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The Real 100 Greatest Records Of The 1980s

Unsung classics and forgotten gems - prepare yourselves for the Real 100 Greatest Albums Of The 80s

Welcome to our epic rundown of the Real 100 Greatest Albums Of The 80s - the true connoisseur's choice. The rules are simple:

1) ONLY One album per band Yeah, we know Guns N’ Roses, Def Leppard, Iron Maiden and the rest made enough great albums between them to make up the entire list, but that would be boring. We’re giving the other guys a chance.

2) Don’t pick the most famous albums The ones we’ve chosen are the often unsung classics and hidden gems, so expect the unexpected.

3) Justify it Why should you care? Well, we’re about to tell you

All clear? Good. Now dig in and enjoy…


100) In The Flat Field - Bauhaus (1980)

Though it lacked their spooked single of the previous year, Bela Lugosi’s Dead, Bauhaus’ debut helped set goth’s template with its chilly, knowing alienation, and a stylishly cinematic gloom suiting the decade’s monochrome, depressed start. Peter Murphy called himself “an optimist with nihilistic tendencies”, and like Hammer’s later horror movies, his band winked while they shrieked.

What they said at the time: “Too priggish and conceited… Gothic as a brick.” Sounds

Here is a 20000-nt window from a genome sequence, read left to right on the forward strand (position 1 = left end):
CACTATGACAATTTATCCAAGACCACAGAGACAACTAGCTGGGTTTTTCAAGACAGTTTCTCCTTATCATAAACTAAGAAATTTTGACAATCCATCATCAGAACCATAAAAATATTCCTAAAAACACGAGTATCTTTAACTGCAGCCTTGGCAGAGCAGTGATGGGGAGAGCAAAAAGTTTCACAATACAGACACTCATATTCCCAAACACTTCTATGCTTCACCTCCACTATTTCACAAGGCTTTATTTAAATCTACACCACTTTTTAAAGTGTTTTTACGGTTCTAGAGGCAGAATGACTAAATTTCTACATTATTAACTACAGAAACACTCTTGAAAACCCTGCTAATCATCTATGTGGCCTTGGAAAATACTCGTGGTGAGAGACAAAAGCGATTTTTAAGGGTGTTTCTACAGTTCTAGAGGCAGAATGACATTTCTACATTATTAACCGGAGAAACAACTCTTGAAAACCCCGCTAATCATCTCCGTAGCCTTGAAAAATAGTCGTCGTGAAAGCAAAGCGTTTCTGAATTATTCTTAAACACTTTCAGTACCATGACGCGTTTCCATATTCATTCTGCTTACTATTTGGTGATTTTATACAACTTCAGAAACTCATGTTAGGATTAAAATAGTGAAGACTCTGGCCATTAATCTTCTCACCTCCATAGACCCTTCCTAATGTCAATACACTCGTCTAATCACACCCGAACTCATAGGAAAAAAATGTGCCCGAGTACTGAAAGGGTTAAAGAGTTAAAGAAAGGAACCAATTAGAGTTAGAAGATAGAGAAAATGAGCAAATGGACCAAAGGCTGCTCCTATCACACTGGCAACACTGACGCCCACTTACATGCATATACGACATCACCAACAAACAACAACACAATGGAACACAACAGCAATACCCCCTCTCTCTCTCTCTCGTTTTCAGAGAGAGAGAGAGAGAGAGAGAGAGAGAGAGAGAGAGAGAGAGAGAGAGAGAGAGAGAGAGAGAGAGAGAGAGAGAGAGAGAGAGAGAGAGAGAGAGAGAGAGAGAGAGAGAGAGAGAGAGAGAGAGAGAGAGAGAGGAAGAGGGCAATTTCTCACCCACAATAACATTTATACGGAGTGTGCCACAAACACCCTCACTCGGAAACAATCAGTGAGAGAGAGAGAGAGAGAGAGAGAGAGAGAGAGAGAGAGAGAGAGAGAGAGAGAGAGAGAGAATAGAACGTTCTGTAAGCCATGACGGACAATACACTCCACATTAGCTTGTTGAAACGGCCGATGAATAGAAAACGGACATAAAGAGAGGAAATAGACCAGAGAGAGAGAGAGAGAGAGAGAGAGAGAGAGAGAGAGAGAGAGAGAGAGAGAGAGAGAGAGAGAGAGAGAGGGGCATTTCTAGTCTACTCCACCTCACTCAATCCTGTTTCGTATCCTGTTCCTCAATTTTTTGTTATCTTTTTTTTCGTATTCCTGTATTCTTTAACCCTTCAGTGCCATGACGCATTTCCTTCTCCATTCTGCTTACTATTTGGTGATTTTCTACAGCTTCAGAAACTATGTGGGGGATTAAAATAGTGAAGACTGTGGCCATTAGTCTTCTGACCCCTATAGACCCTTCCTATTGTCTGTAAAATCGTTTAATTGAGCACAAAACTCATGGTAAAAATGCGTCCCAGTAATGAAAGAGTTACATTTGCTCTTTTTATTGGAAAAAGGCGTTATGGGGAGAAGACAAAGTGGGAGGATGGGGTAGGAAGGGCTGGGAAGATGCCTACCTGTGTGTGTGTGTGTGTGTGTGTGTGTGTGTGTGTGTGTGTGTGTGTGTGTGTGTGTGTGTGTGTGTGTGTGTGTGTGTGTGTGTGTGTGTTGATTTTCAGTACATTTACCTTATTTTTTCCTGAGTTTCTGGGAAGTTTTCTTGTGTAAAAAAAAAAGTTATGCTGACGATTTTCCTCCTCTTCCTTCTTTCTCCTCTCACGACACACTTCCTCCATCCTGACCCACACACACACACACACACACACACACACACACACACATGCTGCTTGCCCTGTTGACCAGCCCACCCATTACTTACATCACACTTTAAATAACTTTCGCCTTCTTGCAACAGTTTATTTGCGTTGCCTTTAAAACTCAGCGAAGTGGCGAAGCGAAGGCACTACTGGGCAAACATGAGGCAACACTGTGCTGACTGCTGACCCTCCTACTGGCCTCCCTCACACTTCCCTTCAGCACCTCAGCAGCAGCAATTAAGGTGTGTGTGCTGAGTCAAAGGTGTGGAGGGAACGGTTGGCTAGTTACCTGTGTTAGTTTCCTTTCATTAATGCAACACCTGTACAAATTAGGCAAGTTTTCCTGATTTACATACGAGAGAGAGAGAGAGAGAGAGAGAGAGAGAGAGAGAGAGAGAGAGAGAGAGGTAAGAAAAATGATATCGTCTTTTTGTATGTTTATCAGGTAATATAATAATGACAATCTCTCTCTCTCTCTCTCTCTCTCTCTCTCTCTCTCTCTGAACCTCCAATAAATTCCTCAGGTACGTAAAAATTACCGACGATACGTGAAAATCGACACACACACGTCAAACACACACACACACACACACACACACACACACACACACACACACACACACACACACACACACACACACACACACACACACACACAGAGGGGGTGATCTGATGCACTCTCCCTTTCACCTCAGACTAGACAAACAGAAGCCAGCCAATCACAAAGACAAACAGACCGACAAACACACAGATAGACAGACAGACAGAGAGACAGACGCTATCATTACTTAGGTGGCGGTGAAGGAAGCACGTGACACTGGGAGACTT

99) Album - PiL (1986)

Rise was the single that returned John Lydon to the charts, with its Apartheid-inspired lyrics and defining mantra that ‘anger is an energy’. 1986’s Album also made symbolic peace between the voice of punk and hard rock’s supposed dinosaurs, with the likes of Ginger Baker and Steve Vai among the thunderous hired guns who appeared on the record.

What they said at the time: “The music offered no light, no respite – but kept plunging further and further into a heart of darkness.” NME

98) If I Should Fall From Grace With God - The Pogues (1988)

By their third album, The Pogues had perfected their anarchic folk/punk fusion. From the batshit-crazy rave-up that is Fiesta to the cry-in-your-beer Fairytale Of New York, never has an album so perfectly caught the spirit (both kinds) of a pub lock-in.

What they said at the time: “Within the grooves of Grace, you get Heaven and Hell and everything in between.Sounds

97) Agent Provocateur - Foreigner (1984)

Foreigner 4 may have been the breakthrough record, but Agent Provocateur became the connoisseur’s choice. It glows with golden songs and crowns Lou Gramm’s career: he would never sing better than he did here. I Want To Know What Love Is was the hit, yet Down On Love, A Love In Vain and That Was Yesterday join it as masterpieces of AOR, machine-tooled for their era.

What they said at the time: “Have to admit I’ve had some good times inspired by Foreigner.” Creem

96) Fresh Fruit For Rotting Vegetables - Dead Kennedys (1980)

American hardcore was still in its infancy when Dead Kennedys issued their defining statement. It took three-chord punk and gonzo surf into biting political satire – Kill The Poor, California Über Alles, Holiday In Cambodia – while retaining a trashily humorous aesthetic. Needless to say, the effect was polarising.

What they said at the time: “The only legitimate companion piece to the Pistols’ Never Mind The Bollocks.” Trouser Press


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